[Date Prev][Date Next][Thread Prev][Thread Next][Date Index][Thread Index][Subject Index][Author Index]

Re: Bone heads



>
>        This has been a nicely thought-out piece of logic!  And, in fact,
>if we were limited to the bony domes atop the noggins o' pachys, it would
>probably be the most parsimonious explanation.  However, the bony domes
>aren't the only evidence to support the "ramming" reason for their
>existence.  The entire vertebral column of pachys (such as they are
>known...) is set up to brace for impact -- the neck and the back verts are
>especially well-suited for this.  They are, quite simply, shock absorbers.
>For the shock to travel all the way down like that, impacts would have to
>be close to head-on...not by swinging the head from side-to-side (as I
>understand it).  I'd be happy to try and dig up some references on this for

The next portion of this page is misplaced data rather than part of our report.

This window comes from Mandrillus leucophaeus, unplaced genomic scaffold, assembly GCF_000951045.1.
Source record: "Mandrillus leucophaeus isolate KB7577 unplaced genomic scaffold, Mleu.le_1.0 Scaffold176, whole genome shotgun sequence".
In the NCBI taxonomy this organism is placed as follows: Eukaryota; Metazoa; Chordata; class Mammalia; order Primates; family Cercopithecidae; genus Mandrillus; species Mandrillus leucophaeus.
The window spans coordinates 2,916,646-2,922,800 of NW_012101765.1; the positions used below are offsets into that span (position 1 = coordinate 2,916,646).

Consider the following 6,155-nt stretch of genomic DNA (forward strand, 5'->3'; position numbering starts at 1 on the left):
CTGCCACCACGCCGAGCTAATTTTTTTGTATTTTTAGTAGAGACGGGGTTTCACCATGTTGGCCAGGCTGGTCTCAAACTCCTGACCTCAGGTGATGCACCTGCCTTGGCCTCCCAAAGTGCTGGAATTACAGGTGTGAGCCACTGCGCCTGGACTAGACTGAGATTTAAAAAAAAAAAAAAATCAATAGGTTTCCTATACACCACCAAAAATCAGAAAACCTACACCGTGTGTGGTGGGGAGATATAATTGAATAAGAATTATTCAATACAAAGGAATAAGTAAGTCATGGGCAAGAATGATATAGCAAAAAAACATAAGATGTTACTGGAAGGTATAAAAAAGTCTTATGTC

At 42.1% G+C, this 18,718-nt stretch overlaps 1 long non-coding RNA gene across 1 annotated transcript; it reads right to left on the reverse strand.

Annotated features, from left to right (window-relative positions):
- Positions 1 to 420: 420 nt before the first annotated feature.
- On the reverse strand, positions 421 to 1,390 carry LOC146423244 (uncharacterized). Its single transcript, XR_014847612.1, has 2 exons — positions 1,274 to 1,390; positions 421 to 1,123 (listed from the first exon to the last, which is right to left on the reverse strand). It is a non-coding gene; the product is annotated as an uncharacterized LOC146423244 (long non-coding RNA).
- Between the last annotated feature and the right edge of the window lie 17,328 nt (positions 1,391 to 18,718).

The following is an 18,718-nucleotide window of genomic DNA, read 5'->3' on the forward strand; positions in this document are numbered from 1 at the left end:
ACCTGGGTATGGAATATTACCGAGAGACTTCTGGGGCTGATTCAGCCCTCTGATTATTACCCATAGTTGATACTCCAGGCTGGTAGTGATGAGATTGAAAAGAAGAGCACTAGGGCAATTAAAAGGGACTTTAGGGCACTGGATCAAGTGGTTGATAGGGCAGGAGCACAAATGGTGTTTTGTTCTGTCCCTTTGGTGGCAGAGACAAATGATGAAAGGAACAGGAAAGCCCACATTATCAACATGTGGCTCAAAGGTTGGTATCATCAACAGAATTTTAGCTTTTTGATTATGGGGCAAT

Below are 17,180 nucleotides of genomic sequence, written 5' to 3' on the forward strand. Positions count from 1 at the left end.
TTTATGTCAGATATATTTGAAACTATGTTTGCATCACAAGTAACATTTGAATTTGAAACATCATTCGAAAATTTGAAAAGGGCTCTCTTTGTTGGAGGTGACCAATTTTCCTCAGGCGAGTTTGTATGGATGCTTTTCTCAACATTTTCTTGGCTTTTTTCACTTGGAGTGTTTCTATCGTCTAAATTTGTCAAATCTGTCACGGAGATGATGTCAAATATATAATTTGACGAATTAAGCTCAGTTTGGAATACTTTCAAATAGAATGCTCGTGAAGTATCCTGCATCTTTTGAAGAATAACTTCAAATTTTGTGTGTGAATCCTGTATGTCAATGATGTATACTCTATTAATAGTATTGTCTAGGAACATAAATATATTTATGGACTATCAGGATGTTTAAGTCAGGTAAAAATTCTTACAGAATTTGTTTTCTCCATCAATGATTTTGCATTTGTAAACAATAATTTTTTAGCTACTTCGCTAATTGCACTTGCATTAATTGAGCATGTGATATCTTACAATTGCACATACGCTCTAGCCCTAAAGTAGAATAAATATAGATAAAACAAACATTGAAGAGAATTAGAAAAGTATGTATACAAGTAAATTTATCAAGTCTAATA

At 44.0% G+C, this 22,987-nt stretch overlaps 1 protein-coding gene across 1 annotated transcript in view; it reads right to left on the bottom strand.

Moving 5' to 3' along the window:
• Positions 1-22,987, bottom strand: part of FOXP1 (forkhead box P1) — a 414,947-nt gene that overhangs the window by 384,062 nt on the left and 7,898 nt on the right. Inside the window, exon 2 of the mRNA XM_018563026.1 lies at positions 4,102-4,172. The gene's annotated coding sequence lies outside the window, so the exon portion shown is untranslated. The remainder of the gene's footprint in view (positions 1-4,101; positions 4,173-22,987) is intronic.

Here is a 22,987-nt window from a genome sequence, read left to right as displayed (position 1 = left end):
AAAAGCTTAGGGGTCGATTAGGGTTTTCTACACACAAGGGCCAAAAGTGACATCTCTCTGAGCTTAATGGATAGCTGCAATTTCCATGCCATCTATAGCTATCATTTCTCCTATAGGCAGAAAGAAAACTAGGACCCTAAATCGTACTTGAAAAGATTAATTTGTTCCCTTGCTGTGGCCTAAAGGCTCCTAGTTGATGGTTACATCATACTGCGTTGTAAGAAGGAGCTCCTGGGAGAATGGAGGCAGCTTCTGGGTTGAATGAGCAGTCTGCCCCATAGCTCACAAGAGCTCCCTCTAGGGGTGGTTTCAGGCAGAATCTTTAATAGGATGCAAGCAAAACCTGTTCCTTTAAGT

>you if you like...but my library is still in boxes in a warehouse
>somewhere!  Can someone else help for the nonce?  Thanks!  8-)
>

I had heard of the vertebral arguement and, although I haven't gone back to
the original articles, the popular accounts that I have read smack of a
post hoc argument: "I think that their heads were used as battering rams
and therefore they must have shock absorbers in their skeleton and, year,
ok, look at this bump here, I think that fits, yup, all convinced, lets
publish". I realise this is probably an improper parody on my part and I
would like to know how good the literature and data really is on this
issue. I have seen skeletons of pachys on display in various museums around
the would and, while I haven't got in there and measured anything, no
characters jump out at me and say "look at how hypertrophied I am to
withstand these callossal forces."

So, what is the data presented on the postcranials in support of the
battering ram hypothesis and how conclusive is it?

Cheers, Paul

pwillis@ozemail.com.au

Rally against the resumption of French nuclear testing in the South
Pacific: boycott French products NOW!!!